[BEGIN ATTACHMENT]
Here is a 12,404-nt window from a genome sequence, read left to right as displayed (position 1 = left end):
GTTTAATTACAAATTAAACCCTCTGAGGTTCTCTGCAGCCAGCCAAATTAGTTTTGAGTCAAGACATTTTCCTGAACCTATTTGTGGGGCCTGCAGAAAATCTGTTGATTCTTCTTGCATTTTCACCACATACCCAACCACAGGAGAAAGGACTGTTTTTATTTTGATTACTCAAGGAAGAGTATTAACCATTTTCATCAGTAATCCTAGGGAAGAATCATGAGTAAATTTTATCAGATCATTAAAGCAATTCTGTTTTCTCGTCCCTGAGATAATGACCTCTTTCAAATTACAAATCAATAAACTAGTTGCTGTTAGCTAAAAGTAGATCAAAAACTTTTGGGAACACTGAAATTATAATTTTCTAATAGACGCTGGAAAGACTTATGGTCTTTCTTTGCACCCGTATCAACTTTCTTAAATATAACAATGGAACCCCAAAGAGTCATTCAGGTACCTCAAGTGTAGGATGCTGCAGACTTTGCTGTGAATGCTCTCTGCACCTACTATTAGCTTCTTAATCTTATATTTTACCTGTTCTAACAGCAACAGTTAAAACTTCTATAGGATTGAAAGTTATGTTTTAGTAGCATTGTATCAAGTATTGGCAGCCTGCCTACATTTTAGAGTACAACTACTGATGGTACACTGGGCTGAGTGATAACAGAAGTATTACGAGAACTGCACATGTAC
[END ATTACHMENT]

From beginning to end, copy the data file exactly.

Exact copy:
Here is a 12,404-nt window from a genome sequence, read left to right as displayed (position 1 = left end):
GTTTAATTACAAATTAAACCCTCTGAGGTTCTCTGCAGCCAGCCAAATTAGTTTTGAGTCAAGACATTTTCCTGAACCTATTTGTGGGGCCTGCAGAAAATCTGTTGATTCTTCTTGCATTTTCACCACATACCCAACCACAGGAGAAAGGACTGTTTTTATTTTGATTACTCAAGGAAGAGTATTAACCATTTTCATCAGTAATCCTAGGGAAGAATCATGAGTAAATTTTATCAGATCATTAAAGCAATTCTGTTTTCTCGTCCCTGAGATAATGACCTCTTTCAAATTACAAATCAATAAACTAGTTGCTGTTAGCTAAAAGTAGATCAAAAACTTTTGGGAACACTGAAATTATAATTTTCTAATAGACGCTGGAAAGACTTATGGTCTTTCTTTGCACCCGTATCAACTTTCTTAAATATAACAATGGAACCCCAAAGAGTCATTCAGGTACCTCAAGTGTAGGATGCTGCAGACTTTGCTGTGAATGCTCTCTGCACCTACTATTAGCTTCTTAATCTTATATTTTACCTGTTCTAACAGCAACAGTTAAAACTTCTATAGGATTGAAAGTTATGTTTTAGTAGCATTGTATCAAGTATTGGCAGCCTGCCTACATTTTAGAGTACAACTACTGATGGTACACTGGGCTGAGTGATAACAGAAGTATTACGAGAACTGCACATGTAC